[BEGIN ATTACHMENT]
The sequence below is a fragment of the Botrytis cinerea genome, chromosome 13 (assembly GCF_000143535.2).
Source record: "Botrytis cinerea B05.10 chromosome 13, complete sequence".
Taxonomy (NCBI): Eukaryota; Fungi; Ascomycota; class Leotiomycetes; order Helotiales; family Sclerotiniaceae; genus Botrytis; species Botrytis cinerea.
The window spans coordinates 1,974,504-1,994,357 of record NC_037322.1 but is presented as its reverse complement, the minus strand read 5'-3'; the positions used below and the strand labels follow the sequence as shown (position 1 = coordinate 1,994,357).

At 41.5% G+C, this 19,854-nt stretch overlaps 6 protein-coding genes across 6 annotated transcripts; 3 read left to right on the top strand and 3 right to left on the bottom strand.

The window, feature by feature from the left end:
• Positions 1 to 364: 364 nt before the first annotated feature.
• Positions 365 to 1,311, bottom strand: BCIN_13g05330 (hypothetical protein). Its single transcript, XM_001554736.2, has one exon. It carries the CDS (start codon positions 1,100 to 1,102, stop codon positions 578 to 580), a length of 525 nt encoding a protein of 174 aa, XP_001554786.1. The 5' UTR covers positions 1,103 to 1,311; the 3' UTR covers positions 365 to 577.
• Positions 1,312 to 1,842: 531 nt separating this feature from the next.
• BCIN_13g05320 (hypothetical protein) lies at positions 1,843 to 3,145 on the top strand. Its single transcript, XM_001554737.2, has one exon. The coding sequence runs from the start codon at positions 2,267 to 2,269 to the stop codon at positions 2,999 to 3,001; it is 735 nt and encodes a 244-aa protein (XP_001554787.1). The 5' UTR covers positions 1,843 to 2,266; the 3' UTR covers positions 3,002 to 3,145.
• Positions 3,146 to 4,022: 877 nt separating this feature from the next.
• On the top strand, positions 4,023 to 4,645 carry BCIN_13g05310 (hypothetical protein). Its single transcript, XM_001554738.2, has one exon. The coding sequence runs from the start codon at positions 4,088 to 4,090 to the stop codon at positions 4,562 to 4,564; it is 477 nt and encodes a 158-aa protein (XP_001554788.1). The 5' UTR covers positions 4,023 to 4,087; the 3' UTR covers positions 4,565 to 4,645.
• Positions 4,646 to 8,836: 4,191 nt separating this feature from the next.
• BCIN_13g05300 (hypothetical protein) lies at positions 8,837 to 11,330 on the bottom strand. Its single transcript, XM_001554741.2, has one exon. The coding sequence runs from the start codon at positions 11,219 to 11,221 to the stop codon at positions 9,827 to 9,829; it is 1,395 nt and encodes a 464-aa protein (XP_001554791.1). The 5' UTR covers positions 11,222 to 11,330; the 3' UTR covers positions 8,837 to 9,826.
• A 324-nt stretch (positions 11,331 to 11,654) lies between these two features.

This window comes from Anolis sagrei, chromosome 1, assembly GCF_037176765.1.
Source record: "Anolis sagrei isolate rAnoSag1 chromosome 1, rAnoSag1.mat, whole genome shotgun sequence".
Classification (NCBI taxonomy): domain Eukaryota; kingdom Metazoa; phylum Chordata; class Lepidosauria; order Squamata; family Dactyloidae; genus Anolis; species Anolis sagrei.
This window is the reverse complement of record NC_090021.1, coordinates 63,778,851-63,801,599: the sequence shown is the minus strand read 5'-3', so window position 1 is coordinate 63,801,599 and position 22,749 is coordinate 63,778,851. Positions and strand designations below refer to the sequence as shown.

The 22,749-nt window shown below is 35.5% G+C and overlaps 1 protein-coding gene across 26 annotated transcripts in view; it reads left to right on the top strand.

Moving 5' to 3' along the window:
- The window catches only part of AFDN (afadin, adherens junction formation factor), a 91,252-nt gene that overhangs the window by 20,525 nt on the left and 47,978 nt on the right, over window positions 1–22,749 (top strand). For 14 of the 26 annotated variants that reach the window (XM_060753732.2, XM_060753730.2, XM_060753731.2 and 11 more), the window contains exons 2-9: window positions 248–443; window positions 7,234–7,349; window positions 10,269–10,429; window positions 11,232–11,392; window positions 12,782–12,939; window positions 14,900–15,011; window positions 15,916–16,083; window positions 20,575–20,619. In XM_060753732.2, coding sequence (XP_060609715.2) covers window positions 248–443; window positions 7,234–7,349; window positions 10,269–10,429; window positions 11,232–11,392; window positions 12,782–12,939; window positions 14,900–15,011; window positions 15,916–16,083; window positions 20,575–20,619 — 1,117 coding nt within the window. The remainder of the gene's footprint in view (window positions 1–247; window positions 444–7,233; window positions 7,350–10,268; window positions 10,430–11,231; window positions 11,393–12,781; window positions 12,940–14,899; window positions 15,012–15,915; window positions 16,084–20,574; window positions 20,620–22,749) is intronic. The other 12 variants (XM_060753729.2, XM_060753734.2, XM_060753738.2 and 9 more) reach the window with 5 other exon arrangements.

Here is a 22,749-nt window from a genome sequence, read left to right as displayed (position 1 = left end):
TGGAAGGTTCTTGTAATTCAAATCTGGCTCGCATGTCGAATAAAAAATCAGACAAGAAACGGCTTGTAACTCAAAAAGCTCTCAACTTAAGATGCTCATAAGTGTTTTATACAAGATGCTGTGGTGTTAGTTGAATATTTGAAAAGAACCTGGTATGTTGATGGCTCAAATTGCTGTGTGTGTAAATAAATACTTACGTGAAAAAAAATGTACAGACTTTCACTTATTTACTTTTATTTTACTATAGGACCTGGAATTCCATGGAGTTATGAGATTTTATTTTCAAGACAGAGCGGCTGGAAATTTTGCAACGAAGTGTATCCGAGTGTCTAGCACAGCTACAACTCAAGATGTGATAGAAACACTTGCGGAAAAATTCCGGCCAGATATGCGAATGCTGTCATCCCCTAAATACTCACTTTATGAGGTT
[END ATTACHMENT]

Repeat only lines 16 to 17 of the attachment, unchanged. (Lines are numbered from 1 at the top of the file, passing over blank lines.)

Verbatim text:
This window comes from Anolis sagrei, chromosome 1, assembly GCF_037176765.1.
Source record: "Anolis sagrei isolate rAnoSag1 chromosome 1, rAnoSag1.mat, whole genome shotgun sequence".